Human rights groups condemn US law on military commissions

By Patrick Martin
3 October 2006

Civil liberties and human rights organizations have denounced the Military Commissions Act adopted by Congress last week, calling it a fundamental break by the US government with democratic principles. The bill passed the Senate Thursday and the House of Representatives Friday, and will be signed into law by President Bush within days.

The Center for Constitutional Rights (CCR), which has provided legal representation for hundreds of prisoners detained indefinitely at the Guantánamo Bay concentration camp, said it would file a legal challenge to the law as soon as Bush signs it, focusing on its denial of the right of prisoners to seek a writ of habeas corpus, a formal review of the reason for their detention by a court independent of the arresting authority.

Vincent Warren, director of CCR, said, “This unprecedented and expansive suspension of habeas corpus is utterly unconstitutional.” He added, “Since the nation’s founding, the writ has been suspended only four times—each only briefly and in a territory that was an active combat zone. This bill would suspend it for all non-citizens inside and outside of the US—even if they have not been charged with any crime.”

The writ of habeas corpus has been recognized under English Common Law since the issuing of the Magna Carta in 1215. It was incorporated into the US Constitution in Article I, Section 9, which forbids the federal government to suspend habeas corpus except under conditions of invasion or rebellion.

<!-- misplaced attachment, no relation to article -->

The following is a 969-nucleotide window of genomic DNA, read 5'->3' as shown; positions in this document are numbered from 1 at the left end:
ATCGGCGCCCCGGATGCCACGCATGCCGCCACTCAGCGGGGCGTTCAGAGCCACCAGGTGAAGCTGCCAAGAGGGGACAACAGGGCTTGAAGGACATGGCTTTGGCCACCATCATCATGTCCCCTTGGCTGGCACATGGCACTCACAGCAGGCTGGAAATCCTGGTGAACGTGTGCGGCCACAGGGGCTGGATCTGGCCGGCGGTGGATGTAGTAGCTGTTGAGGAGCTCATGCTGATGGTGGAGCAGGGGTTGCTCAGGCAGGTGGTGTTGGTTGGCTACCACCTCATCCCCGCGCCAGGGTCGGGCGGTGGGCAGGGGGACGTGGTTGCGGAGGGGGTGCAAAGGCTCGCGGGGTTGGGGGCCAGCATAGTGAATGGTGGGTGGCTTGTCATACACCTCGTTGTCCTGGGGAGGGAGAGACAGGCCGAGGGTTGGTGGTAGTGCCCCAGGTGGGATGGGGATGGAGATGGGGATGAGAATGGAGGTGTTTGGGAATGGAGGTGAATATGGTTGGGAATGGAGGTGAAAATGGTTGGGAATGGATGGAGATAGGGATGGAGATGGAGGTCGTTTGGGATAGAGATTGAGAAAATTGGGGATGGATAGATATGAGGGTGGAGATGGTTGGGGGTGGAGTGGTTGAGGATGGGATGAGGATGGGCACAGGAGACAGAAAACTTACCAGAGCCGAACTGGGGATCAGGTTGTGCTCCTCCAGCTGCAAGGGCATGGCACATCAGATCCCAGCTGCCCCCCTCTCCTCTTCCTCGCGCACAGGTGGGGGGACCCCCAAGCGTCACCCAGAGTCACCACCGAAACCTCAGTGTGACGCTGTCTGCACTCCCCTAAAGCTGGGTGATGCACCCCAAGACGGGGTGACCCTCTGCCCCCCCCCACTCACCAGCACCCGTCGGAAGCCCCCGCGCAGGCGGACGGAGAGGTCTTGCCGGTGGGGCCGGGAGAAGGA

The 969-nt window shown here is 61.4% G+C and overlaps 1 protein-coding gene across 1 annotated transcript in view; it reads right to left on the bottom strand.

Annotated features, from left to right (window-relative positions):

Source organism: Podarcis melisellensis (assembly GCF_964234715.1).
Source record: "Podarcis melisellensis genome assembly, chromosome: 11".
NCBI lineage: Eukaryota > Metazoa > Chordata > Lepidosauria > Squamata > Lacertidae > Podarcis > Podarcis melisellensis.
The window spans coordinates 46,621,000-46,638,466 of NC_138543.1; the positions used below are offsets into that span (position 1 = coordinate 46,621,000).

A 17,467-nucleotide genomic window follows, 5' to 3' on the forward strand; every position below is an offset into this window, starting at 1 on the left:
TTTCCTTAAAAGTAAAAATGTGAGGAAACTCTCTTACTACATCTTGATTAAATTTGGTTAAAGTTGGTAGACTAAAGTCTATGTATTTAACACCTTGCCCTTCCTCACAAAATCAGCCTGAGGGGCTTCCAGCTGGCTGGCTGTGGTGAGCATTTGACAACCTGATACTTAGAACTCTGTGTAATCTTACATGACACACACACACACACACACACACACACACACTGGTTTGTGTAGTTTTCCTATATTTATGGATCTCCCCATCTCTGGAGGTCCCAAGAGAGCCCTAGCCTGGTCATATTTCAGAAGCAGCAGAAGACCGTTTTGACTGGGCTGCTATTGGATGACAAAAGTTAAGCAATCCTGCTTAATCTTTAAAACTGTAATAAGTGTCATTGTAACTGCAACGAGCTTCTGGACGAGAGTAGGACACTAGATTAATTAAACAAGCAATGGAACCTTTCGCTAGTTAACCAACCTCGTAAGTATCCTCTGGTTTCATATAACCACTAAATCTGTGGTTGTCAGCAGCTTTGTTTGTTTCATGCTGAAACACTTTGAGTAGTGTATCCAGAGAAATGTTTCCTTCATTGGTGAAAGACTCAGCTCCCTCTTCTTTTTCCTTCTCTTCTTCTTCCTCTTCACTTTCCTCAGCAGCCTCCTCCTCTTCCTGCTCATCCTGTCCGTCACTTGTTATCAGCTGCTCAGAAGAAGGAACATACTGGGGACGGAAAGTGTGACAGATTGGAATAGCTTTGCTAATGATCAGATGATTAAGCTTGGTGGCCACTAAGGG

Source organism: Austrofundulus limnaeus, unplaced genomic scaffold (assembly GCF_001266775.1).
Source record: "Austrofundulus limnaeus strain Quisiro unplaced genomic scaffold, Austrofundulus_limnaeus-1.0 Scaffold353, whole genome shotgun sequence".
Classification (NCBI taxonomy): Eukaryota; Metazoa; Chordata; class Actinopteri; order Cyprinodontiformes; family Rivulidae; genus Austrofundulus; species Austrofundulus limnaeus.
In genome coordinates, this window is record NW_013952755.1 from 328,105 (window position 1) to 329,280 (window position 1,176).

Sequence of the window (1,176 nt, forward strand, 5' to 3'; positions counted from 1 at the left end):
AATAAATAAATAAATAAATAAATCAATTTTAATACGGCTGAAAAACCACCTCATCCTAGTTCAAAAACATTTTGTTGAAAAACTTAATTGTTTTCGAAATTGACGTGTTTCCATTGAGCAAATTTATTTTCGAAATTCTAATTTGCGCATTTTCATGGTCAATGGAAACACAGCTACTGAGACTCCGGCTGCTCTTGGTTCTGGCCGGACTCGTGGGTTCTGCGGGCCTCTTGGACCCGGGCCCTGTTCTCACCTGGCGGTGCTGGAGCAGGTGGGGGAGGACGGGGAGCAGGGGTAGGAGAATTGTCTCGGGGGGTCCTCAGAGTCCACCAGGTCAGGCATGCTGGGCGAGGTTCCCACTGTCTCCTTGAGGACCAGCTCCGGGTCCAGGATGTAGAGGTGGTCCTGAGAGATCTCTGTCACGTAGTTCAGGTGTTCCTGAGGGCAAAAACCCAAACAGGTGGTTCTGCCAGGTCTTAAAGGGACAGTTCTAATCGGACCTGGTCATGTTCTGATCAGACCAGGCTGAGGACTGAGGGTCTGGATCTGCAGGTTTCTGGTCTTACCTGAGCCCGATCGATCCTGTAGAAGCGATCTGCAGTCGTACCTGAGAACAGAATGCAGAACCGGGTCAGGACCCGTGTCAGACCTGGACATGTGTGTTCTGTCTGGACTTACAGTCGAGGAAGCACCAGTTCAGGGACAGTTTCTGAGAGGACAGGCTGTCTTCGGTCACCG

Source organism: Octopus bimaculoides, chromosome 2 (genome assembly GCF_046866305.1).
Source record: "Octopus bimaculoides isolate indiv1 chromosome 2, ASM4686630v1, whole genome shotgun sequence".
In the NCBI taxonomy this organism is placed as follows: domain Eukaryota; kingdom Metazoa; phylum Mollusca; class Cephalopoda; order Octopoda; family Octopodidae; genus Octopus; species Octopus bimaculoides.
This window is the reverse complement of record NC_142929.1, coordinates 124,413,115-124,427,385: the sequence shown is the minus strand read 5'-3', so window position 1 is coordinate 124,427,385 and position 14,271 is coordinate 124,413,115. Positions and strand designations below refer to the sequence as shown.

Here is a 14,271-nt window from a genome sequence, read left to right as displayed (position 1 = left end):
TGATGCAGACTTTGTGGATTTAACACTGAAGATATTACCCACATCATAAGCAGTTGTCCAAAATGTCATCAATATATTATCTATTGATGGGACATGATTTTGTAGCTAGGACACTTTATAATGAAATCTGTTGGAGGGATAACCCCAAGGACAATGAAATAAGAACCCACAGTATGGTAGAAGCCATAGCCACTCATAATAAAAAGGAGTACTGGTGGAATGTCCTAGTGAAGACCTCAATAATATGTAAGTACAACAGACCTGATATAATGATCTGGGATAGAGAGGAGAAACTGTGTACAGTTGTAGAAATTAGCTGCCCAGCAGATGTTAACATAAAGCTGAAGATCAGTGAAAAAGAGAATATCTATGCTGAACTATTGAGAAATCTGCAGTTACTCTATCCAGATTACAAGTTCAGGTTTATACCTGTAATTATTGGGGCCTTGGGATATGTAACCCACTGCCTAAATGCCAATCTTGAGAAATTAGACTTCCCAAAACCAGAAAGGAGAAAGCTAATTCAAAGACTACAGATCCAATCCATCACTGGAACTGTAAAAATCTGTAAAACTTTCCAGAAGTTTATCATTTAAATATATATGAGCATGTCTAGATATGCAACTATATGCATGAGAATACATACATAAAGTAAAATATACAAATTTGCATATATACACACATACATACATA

The bulk of the new law provides congressional authorization for the military commissions which the Bush administration wishes to establish to try prisoners at Guantánamo, and others who may be arrested in the future. These tribunals will have few features recognizable as judicial: defendants can be excluded from their own trials, evidence can be withheld from the defense, testimony obtained by coercion and even torture may be introduced at the discretion of a military judge, and hearsay evidence and evidence produced by warrantless searches will be allowed.

Other key provisions of the law will immunize CIA agents against prosecution for torturing prisoners, bar US courts from reviewing the proceedings of the military commissions, and allow the president to “interpret” the provisions of the Geneva Conventions to permit violent, coercive interrogations of prisoners.

Christopher Anders, legislative counsel for the American Civil Liberties Union, said in a statement to the press, “Nothing could be less American than a government that can indefinitely hold people in secret torture cells, take away their protections against horrific and cruel abuse, put them on trial based on evidence they cannot see, sentence them to death based on testimony literally beaten out of witnesses, and then slam shut the courthouse door for any habeas corpus petition.”

Physicians for Human Rights (PHR) condemned the legislation in a statement which focused on the bill’s tacit authorization of torture and the use of testimony elicited by torture. “Congress abdicated its responsibility to ensure the strongest standard of human rights and constitutional protections for those in US custody,” stated Leonard S. Rubenstein, Executive Director of PHR. “Because of the president’s track record of twisting US and international law to justify the use of abusive and illegal CIA interrogation techniques, Congress must now commit itself to hold the Executive Branch accountable for adhering to the Geneva Conventions and the Detainee Treatment Act.”